Ecosystems: Change & Challenge

The whole syllabus...condensed.

AQA A2 Geography

HideShow resource information
Preview of Ecosystems: Change & Challenge

First 540 words of the document:

Alex Buckingham 1
Ecosystems: Change and Challenge
Ecosystems: Change and Challenge
The Nature of Ecosystems
An Ecosystem is defined as `a living system of plants and animals which interacts with its environment. They can be looked at
on any scale and a biome is an example of an ecosystem on a global scale. These run in strips across continents very much
dependent on the climate of the area.
Ecosystems are made up of both biotic (living) and abiotic (dead) organisms which include:
Biotic
o Trees
o Animals
o Micro organisms
o Decomposers
Abiotic
o Soil
o Climate
o Relief
o Rocks
Energy Flows, Trophic Levels, Food Chains and Webs
Energy flows flow through an ecosystem from one stage to another. Trophic levels are different stages in the hierarchy of an
ecosystem and show the feeding levels. Initially, photosynthesis takes place which allows the plants to produce glucose
thereby making their own food. The next trophic level feeds on the producers which gives them the name herbivores.
However they do not get all of the energy that is available but only 10% of it, 90% is used. Therefore there is a smaller number
of species as the trophic level gets higher.
The movement of energy up the trophic levels shows the food chain as each trophic level occupies a different position.
However food chains, in reality, are often more complicated than this. Some species can occupy more than one position in every
food web ­ may be prey to more than one animal etc.
Nutrient cycles in an ecosystem take place between the biotic and abiotic components of the ecosystem. This can be shown
through the Gersmehl diagram.
Nutrients have three stores ­ the soil, litter and biomass.
Nutrients are transferred through the three stores through fall of dead tissue, absorption through plant roots and
decomposition etc.
Inputs of nutrients include precipitation and the weathering of parent rock
Outputs include loss from runoff and leaching
Ecosystems in the British Isles Over Time
Succession and Climax
Time is an important factor in the development of ecosystems as there are certain number of seres that appear and grow over
time. The complete sequence of seres is known as a primary plant succession ­ or a prisere. The pioneer plants are the first
stage in succession, hardy plants including mosses and lichens. They are able to adapt to survive in tough conditions and then
create a `better' surface allowing the next sere to develop. The pioneer species is succeeded by a more complex range of
species as it develops, this is because conditions improve, a more humus and nutrient rich base develops. Eventually (although
often prevented) the climatic climax species develops. At this point the plants and animals within the ecosystem become a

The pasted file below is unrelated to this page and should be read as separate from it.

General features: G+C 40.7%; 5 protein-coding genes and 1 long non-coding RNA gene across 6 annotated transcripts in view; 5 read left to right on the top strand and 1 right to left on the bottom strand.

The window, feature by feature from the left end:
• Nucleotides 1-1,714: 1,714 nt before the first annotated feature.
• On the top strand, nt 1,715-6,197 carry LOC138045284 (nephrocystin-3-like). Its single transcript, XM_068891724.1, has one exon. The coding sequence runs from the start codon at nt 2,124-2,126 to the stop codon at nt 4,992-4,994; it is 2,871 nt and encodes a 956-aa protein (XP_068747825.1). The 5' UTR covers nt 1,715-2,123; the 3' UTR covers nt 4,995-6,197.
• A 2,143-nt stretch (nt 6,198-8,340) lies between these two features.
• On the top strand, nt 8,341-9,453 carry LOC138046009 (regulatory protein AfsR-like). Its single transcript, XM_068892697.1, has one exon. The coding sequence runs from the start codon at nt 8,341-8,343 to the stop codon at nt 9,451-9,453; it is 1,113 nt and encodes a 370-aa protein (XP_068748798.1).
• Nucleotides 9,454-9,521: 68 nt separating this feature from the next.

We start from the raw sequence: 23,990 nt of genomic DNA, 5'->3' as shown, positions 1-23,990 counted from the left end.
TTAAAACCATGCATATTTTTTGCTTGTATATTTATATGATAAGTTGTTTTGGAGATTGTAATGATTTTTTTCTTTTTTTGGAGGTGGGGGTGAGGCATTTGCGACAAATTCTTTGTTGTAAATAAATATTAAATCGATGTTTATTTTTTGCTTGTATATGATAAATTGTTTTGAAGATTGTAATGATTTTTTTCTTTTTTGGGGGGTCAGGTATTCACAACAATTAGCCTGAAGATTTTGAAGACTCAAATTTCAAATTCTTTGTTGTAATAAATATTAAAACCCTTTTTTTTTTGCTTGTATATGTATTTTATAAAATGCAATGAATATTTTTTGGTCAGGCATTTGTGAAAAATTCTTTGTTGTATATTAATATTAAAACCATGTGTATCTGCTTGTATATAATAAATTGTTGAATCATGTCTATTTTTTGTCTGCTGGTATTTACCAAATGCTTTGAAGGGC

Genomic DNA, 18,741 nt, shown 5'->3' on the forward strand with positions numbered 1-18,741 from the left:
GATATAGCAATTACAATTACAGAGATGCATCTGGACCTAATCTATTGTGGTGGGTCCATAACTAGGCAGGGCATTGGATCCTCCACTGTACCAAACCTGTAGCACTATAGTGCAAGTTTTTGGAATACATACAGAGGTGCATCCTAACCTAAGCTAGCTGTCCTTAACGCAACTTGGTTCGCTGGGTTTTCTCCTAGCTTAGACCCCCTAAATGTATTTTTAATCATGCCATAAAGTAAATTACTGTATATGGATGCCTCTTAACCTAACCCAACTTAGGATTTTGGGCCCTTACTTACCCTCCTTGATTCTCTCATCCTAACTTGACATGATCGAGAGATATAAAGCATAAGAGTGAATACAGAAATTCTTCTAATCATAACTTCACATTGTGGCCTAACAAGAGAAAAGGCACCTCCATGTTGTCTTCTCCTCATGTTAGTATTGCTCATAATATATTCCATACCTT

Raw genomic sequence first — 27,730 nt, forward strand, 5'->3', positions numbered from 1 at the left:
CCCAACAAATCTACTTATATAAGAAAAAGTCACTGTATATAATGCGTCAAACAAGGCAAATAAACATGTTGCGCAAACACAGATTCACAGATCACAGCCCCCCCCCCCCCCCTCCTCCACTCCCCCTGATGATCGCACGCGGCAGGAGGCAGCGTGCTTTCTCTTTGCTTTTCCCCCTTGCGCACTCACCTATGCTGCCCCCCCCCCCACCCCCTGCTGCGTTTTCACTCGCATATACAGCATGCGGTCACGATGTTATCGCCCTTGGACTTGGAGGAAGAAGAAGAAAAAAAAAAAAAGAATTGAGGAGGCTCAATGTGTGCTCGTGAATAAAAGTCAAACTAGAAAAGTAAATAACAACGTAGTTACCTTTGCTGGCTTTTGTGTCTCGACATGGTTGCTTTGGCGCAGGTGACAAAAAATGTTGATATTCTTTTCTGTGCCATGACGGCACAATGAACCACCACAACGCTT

stable community in balance with their environment.
Temperate Deciduous Woodland
Temperate deciduous woodland is a high energy biome which has a relatively high productivity. It is found in mid latitudes on
the borders of continents where there is adequate moisture.

Other pages in this set

Page 2

Preview of page 2

Here's a taster:

Alex Buckingham 2
Ecosystems: Change and Challenge
Climate:
Temperature ranges from 5 ­ 17 in Winter and Summer
500-2,000mm of rain per year, varies seasonally
Low pressure systems
Westerly winds
Vegetation:
Broadleaved deciduous trees are the dominant species ­ shed their leaves
There is a series of seres evident with grass, herbs, shrubs trees etc.
Growth varies seasonally
Soil:
Brown Earth soil 1.…read more

Page 3

Preview of page 3

Here's a taster:

Alex Buckingham 3
Ecosystems: Change and Challenge
Great animal migrations occur meaning that biodiversity drops at certain times
40% of the land in Tanzania has been designated as a National Park to help conserve biodiversity
African Elephant, Black Rhino, Zebra and Cheetah are endangered
Ecosystems on a Local Scale
Urbanisation
This process has meant that ecosystems in urban areas are much more important that they used to be. Over the last 200 years
urbanisation has built up urban areas.…read more

Page 4

Preview of page 4

Here's a taster:

Alex Buckingham 4
Ecosystems: Change and Challenge
Ecosystems Issues on a Global Scale
Human activity can have good and bad impacts
Biodiversity is the number of different species within an ecosystem. the more the better as a general rule. as a whole the
planet has huge biodiversity which has decreased dramatically over the last 200 years. Sustainability means that the future
generations can enjoy the resources of today as much as we do.…read more

Page 5

Preview of page 5

Here's a taster:

Alex Buckingham 5
Ecosystems: Change and Challenge
Variety of different species would please bird watchers etc.
Some parts are managed and some are left to nature meaning that there is a range of different habitats
Educational values with nature trails.
------------------------------------------------------------------------------------------------------------------------------------------------------------------
--------------
Central Amazon Conservation Complex
The destruction of the Amazon rainforest has been particularly harmful to the biodiversity there. To prevent this some places
have been protected by law meaning that they are undisturbed.…read more

Page 6

Preview of page 6

Here's a taster:

Alex Buckingham 6
Ecosystems: Change and Challenge
Community Wildlife Management Areas have been put in place around the Serengeti to encourage the locals to make
decisions about the wildlife. This is hoped to reduce poaching. The nomads way of life is being threatened as the population
grows rapidly there is increasing pressure for resources including land.…read more

Comments

No comments have yet been made

Similar Geography resources:

See all Geography resources »See all resources »